The law expects both parents of a minor child to contribute to the child’s financial support and maintenance. If the parents are married, or living together, the law presumes that both parents are doing their part to contribute to the child’s future. If the parents are divorced, or never lived together to begin with, the law usually requires one parent to pay child support to the other parent. What happens though, if you are unable to pay your child support as ordered by the court at some point? If you find yourself in that situation right now, the worst thing you can do is to do nothing. Doing nothing will eventually result in serious negative consequences. Instead, you should contact an experienced Tennessee divorce lawyer to help you modify your existing child support order.
How Child Support Is Initially Ordered
In the State of Tennessee, child support is one of the issues found in the “Parenting Plan” that the parties to a divorce are required to submit to the court. A Parenting Plan is essentially a roadmap for how the parents of a minor child will parent the child after a divorce. The amount of child support to be paid from one parent to the other parent is calculated using the Tennessee Child Support Guidelines and is usually included in the overall Parenting Plan. What people sometimes forget is that once the child support amount is incorporated into the final divorce decree the child support obligation becomes an order of the court. Therefore, failing to pay your child support is a violation of that order.
What Happens If You Do Nothing?
Your child support obligation is an order of the court. Not paying it violates that order. Violating a court order, in turn, can have serious negative consequences, including:
- Garnishment of wages
- Revocation of professional license
- Keep your tax refund
- Revoke your passport
- Ordered to perform community work service
- Ordered to pay additional interest on the arrearage
People often make the mistake of letting the situation go on for much longer than it should. Sometimes this happens because the belief is that something will happen that allows the payor to get caught back up. Often, however, a payor does nothing because he/she thinks that nothing can be done. Doing nothing though makes it look as though your failure to pay is willful, or intentional.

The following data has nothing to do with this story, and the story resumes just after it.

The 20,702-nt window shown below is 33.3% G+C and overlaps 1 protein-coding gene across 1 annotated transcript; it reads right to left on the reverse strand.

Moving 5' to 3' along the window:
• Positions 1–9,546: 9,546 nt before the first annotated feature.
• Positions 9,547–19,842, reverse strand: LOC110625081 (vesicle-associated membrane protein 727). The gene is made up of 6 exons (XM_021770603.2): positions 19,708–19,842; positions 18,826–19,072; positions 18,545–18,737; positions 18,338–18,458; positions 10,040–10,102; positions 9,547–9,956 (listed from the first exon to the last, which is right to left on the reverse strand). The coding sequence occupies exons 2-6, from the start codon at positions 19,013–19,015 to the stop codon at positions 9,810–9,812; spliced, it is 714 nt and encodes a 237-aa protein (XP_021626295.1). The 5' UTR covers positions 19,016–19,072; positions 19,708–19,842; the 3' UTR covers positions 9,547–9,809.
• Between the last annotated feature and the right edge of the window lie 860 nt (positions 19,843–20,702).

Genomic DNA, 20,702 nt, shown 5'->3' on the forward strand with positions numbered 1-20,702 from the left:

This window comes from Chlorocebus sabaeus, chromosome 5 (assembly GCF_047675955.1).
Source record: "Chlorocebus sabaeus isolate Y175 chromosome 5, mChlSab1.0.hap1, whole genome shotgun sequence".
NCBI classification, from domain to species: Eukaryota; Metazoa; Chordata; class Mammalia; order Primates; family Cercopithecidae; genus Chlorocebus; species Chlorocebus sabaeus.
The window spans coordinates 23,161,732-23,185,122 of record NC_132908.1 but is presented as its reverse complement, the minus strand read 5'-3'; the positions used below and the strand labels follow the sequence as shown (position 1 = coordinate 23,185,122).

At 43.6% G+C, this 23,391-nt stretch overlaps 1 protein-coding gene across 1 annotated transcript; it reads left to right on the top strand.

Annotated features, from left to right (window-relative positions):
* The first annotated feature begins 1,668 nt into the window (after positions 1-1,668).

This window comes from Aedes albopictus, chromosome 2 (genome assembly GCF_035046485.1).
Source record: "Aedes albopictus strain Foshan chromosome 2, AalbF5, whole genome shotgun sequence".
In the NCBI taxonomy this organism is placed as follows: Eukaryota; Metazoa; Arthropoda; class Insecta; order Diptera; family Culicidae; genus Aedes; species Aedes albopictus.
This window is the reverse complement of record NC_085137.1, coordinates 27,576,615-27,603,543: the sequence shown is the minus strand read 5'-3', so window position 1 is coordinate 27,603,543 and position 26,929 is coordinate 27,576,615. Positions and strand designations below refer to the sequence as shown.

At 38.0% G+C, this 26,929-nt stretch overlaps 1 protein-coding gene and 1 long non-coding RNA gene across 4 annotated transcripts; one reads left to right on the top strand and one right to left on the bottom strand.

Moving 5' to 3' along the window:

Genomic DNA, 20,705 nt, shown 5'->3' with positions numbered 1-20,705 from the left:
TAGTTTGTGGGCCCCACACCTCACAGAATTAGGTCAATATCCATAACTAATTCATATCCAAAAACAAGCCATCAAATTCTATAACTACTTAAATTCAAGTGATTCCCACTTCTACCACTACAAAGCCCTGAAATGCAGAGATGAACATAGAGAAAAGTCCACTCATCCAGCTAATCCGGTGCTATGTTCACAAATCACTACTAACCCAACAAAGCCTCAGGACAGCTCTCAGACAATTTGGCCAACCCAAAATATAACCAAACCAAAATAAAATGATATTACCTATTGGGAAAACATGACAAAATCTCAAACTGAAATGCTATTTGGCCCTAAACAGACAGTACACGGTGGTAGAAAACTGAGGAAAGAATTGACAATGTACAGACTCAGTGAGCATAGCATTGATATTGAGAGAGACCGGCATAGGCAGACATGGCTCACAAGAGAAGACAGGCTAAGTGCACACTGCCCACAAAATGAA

How Can a Divorce Lawyer Help?
Fortunately, it is possible to modify a child support order after it has been entered; however, there are guidelines that apply and procedures that must be followed if you hope to get your child support order modified. In the State of Tennessee, either parent may request a review of the existing child support order; however, if there has been a review within the previous two years you will have to show there has been a “significant change in circumstances” to warrant another review. Examples of things that might qualify as a “significant change in circumstances” include, but are not limited to, the following:
- Birth of another child that you are legally obligated to support
- A child who was part of the original calculations has reached the age of majority or been emancipated.
- Either party has a significant change in income.
In order to get a “variance,” Tennessee’s term for a modification, you must show a minimum 15 percent difference (or 7.5 percent for a low income provider) between the amount of the proposed order and the amount of the existing order.
As you can see, there are a number of variables that go into determining if you are entitled to a review of your child support order. If granted a review, you must then prove that you qualify for a variance. Because you may only get one shot at changing your child support order you should have an experienced Tennessee divorce lawyer by your side to increase your chances of getting your support lowered.
If you are currently behind on your child support, or you are concerned that you are going to fall behind, it is in your best interest to consult with the experienced Tennessee divorce attorneys at Bennett, Michael & Hornsby. Contact the team today by calling 615-898-1560 to schedule your appointment.
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